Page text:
This week we interview Elliot Noss, CEO of Tucows, which is the parent of Ting. Elliot has long been active in preserving and expanding the open Internet.

We discuss many issues from Ting's success in wireless to cities dealing with permitting and access in rights-of-way to Ting's willingness and enthusiasm to operate on municipal fiber open access networks. We finish with some musings on upcoming over the top video technologies like SlingTV from Dish.

Both Elliot and I are presenting at the upcoming Freedom to Connect event in New York City on March 2 and 3rd.

Read the transcript of this episode here.

We want your feedback and suggestions for the show - please e-mail us or leave a comment below.

This show is 27 minutes long and can be played below on this page or via iTunes or via the tool of your choice using this feed.

Listen to previous episodes here. You can can download this Mp3 file directly from here.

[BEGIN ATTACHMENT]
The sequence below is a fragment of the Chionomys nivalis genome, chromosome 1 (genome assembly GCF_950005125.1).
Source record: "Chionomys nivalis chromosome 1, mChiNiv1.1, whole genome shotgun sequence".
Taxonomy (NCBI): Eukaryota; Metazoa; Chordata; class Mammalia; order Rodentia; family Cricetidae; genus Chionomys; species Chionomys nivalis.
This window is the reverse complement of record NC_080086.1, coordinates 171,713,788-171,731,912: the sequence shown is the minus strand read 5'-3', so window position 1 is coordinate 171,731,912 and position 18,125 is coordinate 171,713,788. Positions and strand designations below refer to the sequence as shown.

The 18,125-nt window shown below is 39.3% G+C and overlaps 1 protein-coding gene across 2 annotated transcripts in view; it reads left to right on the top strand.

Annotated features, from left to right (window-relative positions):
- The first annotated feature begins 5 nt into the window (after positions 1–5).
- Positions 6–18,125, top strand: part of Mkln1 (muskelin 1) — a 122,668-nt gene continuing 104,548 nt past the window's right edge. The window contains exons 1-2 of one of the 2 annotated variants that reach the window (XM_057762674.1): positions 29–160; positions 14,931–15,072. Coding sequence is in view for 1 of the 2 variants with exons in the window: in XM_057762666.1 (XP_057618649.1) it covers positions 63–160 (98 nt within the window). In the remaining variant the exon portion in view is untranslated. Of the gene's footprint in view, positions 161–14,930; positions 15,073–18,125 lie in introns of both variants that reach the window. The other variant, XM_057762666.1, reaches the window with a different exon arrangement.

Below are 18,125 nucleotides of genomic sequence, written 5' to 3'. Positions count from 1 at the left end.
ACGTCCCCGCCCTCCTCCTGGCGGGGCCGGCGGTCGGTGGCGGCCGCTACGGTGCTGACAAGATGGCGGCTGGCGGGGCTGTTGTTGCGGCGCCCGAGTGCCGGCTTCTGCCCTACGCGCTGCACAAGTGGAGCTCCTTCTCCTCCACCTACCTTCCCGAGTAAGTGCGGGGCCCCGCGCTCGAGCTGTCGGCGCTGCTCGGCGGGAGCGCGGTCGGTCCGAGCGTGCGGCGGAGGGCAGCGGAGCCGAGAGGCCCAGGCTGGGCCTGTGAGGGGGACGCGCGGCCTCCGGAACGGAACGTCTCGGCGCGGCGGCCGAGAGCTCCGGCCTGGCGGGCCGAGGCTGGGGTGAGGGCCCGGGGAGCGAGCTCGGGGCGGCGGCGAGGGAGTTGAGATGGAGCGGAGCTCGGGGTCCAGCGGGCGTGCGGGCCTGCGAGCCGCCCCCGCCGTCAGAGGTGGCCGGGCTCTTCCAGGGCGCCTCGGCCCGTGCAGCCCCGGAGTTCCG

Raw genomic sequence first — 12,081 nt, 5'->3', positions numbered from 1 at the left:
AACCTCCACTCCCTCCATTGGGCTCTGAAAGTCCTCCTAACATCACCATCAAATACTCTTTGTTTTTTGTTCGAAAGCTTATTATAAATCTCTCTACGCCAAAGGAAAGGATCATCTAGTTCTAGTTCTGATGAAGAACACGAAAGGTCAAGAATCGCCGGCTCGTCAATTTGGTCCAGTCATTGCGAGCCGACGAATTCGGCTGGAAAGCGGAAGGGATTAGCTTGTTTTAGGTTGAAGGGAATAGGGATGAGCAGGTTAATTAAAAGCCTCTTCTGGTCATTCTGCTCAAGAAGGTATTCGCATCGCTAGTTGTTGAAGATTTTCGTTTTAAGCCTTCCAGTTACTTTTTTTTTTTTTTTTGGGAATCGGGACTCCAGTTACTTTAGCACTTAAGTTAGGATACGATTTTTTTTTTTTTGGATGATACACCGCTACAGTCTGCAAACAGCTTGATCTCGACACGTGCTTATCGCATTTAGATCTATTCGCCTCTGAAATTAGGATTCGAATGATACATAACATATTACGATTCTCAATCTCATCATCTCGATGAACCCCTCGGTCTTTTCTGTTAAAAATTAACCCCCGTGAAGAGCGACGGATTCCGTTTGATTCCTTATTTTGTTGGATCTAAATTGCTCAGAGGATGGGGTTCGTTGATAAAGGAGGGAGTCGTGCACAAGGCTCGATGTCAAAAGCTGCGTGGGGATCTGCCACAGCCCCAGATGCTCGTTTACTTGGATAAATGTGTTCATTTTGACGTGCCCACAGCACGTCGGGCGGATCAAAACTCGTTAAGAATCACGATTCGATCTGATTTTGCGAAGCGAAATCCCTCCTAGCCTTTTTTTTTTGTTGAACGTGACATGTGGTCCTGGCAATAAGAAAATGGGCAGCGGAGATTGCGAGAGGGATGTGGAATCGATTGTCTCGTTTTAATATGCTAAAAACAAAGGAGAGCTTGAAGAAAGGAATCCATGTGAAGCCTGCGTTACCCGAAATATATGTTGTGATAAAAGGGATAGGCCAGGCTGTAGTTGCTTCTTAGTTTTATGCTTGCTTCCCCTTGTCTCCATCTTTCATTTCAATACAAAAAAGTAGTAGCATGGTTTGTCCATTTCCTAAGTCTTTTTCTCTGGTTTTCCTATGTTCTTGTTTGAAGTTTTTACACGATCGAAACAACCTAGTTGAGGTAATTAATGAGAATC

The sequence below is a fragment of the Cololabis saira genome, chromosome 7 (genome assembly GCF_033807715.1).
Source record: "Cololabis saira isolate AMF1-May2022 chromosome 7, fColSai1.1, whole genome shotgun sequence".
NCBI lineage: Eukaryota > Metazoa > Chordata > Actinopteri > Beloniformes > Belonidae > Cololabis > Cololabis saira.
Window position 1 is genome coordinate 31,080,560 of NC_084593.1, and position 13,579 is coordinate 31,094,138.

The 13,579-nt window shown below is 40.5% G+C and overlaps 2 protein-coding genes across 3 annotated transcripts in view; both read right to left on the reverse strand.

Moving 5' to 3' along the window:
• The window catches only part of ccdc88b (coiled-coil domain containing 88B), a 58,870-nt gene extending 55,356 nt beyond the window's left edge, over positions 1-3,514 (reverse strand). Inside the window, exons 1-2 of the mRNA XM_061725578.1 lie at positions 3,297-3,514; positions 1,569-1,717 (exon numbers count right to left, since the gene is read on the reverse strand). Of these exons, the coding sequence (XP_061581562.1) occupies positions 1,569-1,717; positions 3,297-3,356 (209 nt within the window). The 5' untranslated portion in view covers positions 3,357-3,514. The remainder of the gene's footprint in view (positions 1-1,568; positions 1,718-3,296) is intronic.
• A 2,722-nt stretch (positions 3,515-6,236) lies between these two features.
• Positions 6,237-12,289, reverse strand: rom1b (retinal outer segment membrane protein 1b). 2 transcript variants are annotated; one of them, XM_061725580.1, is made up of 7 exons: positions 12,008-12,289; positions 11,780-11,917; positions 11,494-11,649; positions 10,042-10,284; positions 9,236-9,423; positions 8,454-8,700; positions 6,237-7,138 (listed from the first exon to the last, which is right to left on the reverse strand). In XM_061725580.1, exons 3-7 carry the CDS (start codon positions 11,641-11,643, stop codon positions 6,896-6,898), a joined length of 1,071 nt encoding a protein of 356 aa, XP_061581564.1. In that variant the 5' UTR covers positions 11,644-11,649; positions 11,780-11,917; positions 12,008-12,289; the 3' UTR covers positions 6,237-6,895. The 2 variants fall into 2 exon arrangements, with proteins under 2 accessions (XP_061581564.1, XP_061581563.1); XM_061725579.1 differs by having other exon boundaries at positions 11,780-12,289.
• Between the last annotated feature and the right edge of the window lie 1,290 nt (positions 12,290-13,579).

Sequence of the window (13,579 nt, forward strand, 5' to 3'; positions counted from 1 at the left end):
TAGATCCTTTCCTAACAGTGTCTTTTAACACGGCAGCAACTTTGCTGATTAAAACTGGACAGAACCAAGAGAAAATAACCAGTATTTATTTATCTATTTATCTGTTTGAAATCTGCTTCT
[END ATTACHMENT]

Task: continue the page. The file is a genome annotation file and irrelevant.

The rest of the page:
Thanks to Persson for the music, licensed using Creative Commons. The song is "Blues walk."

Roanoke Valley Broadband Authority Issues RFP

The Roanoke Valley in Virginia has taken a deliberate pace on the road to improving local connectivity. On December 10th, the Roanoke Valley Broadband Authority (RVBA) released an RFP for proposals for an open access fiber optic network.

The RVBA is seeking a partner to build the network that will remain a publicly owned asset but will be managed by a private partner. According to the RFP, the City of Salem Electric Department has fiber in place that will be integrated into the the network. The RVBA has already invested in design, engineering, and permitting of 42 miles of a fiber network to jumpstart the process. Construction should begin this year.

In November, the Richmond Times-Dispatch reported:

The valley is often described as being caught in a “doughnut hole” for broadband service because it’s not a large enough area for the marketplace to drive creation of a truly high-speed network, but it’s too large to qualify for grants available to more rural locales.

The Times-Dispatch reports the estimated cost for the project is $4 million. 

Gigabit Muni Fiber Partnership: Westminster and Ting